The federal government is "undermining objective financial analysis" if it's true that former Treasury Secretary Tim Geithner threatened Standard & Poor's chief Harold McGraw after his financial ratings agency downgraded the U.S. credit rating in 2011, Stuart Varney said on Fox News on Wednesday.
Varney, a Fox News business contributor, explained McGraw, chairman of McGraw-Hill Financial, said Geithner made the threat three days after S&P downgraded the U.S. triple-A credit rating in August 2011.
"Monday morning, Aug. 8, the man who runs S&P, Harold McGraw, gets a phone call from Tim Geithner. Tim Geithner is mad. He's the Treasury Secretary.
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"He says, 'You guys have got this wrong.' Harold McGraw stands his ground and says, 'We are right.'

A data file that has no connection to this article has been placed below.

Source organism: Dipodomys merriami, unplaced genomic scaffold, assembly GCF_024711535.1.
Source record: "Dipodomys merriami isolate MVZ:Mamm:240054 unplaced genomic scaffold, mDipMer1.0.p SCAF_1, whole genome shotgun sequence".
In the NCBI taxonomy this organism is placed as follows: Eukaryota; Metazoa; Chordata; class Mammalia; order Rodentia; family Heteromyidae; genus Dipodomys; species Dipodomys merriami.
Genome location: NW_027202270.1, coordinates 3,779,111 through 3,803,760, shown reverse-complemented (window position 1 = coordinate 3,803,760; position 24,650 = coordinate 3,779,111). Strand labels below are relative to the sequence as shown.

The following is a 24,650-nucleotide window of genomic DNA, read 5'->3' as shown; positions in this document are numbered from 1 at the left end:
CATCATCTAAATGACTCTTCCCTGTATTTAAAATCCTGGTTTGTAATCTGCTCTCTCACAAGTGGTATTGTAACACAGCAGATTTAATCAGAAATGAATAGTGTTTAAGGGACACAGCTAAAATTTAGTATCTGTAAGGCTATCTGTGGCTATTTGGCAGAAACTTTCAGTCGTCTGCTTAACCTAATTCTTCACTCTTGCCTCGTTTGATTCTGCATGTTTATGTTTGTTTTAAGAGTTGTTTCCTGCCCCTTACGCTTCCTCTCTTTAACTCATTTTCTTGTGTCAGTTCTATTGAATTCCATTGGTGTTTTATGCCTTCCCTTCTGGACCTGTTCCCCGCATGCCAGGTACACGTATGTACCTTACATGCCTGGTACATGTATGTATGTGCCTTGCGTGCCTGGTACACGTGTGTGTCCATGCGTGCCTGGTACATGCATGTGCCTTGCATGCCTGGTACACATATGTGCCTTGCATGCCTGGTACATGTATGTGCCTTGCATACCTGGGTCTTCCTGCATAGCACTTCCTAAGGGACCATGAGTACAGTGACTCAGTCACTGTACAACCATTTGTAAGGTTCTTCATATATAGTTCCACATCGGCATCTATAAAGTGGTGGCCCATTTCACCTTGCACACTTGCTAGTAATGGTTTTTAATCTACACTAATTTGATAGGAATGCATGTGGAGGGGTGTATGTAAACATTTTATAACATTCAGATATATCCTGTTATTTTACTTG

"Geithner says, 'There will be a response from the government. You will be accountable.'
"Along comes a $5 billion lawsuit against Standard & Poor's," Varney explained.
The federal government charged S&P with fraud in its $5 billion lawsuit, according to Fox News. McGraw made the claim Monday in a response to the federal lawsuit. Varney explained a spokesman for Geithner said the "reports of retaliation are false."
Varney maintained ratings agencies are "supposed to give objective financial judgment," and should not be under intimidation for their observations. To do so would "damage the whole idea of objective financial analysis," he said.
"They are supposed to say objectively how a company, or a government, is doing. You are not supposed to threaten or intimidate a ratings agency," Varney said.
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